Analysts weigh up DraftKings’ methodology as operator raises US TAM forecast to $80bn

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DraftKings has seen fit to expand its Total Addressable Market (TAM) guidance for North American sports betting and iGaming.

DraftKings now estimates a long-term TAM opportunity of $80bn, up from previously communicated guidance of $67bn, driven by a $4bn increase in online sports betting, an $8bn increase in iGaming and an additional $1bn increase from Canada.

The operator also increased its long-term adjusted EBITDA outlook to $2.1bn.

At last week’s investor day event, DraftKings CEO Jason Robins said the improved guidance was due to impressive GGR per adult trends across regulated US states for both online sports betting and iGaming.

Using New Jersey as the benchmark, and its GGR per adult of $107 for online sports betting in 2021, DraftKings said the implied US TAM already stands at $28bn. It then reduced this figure to $26bn, and GGR per adult of $98, when adjusting for GDP per adult in New Jersey.

However, this estimate was based on the 100% legalisation of online sports betting in the US across all states, which did not sit particularly well with the analyst team at Deutsche Bank, who pointed out New Jersey has the highest spend per adult for online sports betting and that it would be a stretch to assume that all other states would reach similar levels.

“It’s anyone’s guess what the future will hold,” said Robins, who defended the operator’s use of New Jersey as the benchmark with the slide below. “We’ll let investors make up their own minds about what they think the true growth rate of New Jersey going forward is, and if you extrapolate that to the remainder of the US and what that means for the TAM.”

Using the same New Jersey-based methodology, the TAM rose to $52bn for iGaming. Some form of iGaming is currently legal in seven states, encompassing 13% of the US population, according to DraftKings.

“The reality is, getting from 13% of the country with legalised iCasino today to 30% in the future will be a heavy lift and one that we view as being considerably more onerous than the legalisation of sports betting, for a slew of reasons,” said Deutsche Bank.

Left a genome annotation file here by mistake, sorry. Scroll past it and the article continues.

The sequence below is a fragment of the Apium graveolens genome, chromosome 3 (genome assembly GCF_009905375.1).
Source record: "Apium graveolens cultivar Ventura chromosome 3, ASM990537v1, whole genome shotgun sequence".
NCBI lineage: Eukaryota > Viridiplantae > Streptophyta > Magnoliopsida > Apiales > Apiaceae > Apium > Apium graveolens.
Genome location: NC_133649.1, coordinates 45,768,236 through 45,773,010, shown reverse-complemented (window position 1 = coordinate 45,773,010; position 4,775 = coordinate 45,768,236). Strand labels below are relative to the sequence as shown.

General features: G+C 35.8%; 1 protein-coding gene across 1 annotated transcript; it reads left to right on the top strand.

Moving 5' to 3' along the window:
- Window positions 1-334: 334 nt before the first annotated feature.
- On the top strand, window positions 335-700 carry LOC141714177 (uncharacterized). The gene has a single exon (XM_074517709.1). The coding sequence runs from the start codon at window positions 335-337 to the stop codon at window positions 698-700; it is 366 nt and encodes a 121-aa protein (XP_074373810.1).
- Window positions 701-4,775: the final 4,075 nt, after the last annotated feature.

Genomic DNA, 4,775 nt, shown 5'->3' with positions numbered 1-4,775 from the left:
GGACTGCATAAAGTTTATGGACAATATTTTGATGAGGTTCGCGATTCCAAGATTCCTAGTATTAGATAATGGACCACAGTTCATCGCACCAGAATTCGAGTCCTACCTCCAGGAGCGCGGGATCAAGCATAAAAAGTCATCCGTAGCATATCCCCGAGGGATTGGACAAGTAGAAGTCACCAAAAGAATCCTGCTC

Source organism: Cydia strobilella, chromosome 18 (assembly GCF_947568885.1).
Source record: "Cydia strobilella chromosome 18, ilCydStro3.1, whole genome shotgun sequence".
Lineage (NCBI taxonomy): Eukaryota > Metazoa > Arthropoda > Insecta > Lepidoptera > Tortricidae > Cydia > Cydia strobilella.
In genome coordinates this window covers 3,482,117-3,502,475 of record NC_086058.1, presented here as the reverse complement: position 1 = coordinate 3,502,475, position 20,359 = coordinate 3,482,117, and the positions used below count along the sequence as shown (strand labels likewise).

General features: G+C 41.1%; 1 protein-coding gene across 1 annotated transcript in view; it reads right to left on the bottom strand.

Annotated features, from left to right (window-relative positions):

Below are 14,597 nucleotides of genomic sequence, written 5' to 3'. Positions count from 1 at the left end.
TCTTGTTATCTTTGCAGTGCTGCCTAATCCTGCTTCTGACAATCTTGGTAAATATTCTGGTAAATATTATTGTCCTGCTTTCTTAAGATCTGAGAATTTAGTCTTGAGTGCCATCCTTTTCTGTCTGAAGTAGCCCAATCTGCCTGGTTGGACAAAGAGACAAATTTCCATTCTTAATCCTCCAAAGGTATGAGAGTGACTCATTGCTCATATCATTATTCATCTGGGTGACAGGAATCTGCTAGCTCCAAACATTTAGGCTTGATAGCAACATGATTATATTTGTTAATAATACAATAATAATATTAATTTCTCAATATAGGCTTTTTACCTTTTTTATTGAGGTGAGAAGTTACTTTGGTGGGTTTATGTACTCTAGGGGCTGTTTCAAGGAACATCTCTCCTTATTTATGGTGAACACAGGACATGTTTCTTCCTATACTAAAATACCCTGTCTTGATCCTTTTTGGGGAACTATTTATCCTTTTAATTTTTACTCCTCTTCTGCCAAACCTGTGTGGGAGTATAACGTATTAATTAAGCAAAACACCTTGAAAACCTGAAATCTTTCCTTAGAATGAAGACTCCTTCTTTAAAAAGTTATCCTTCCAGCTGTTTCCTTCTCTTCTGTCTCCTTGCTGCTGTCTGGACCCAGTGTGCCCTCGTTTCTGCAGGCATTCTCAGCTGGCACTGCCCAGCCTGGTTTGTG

Independent investment bank Needham was more bullish, however. Reiterating its Buy rating for DraftKings stock, the analyst team said: “We are raising our medium term and beyond revenue assumptions off of a higher estimated TAM, matching the continued growth in New Jersey.”

One analyst suggested it would take several years longer to reach the TAM forecast for iGaming than for online sports betting due to the legislative timelines of US states and the regulatory complexity associated with legalising the vertical.

When asked to provide an update on the iGaming legislative pathway in the US, Robins said: “I wish I had a crystal ball, but I can’t predict. What we expected and said from the beginning is that online sports betting would lead the way and iGaming would be a second wave, and we continue to believe that’s the case.

Some states, including Connecticut and Pennsylvania, decided to legalise both online sports betting and iGaming at the same time, but they are the exceptions, rather than the rule.

West Virginia legalised iGaming one year after online sports betting, but iGaming appears to be an afterthought at present for most states. Online sports betting is viewed as low hanging fruit by most legislators due to its tried-and-tested operating model and cultural acceptance among consumers. Additionally, it is often met with less resistance from tribes.

Robins said there were too many different dynamics at play to pinpoint the exact year that DraftKings’ iGaming TAM forecast would come to fruition.

“So much of it depends on the economic state of the country and of different states,” he added. “States flush with cash might not be in as big of a rush, whereas others that really need the tax revenue might accelerate.

“Will you see a little bit of a lag in iGaming [regulation] versus sports betting? Yes, that’s something we’ve always said and continue to believe to be the case,” he added.

DraftKings has also increased its long-term market share outlook for iGaming to between 20% and 25% by adding its existing market share together with Golden Nugget’s.

DraftKings agreed the all-stock acquisition of Golden Nugget Online Gaming last year, with the deal set to complete in the coming months. Revenue synergies resulting from that deal have not been included in the operator’s new TAM and iGaming share estimates.

On the increased iGaming share forecast, the analyst team at Morgan Stanley said: “This does not surprise us given state reported data that showed DKNG at ~20% and its acquisition of GNOG post last year’s investor day.”

DraftKings’ share price dropped by 10% after the investor day and closed for the week at $20.69 on Friday 4 March. At the time of writing, the stock has dropped a further 3% in pre-market trading.

About the author

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Jake Evans

Jake Evans is an NCTJ-accredited journalist and editor who has covered the online gaming and sports betting industry since 2017. He is the managing editor of iGaming NEXT and has previously worked in both content and data for EGR, Stats Perform and Football Radar.

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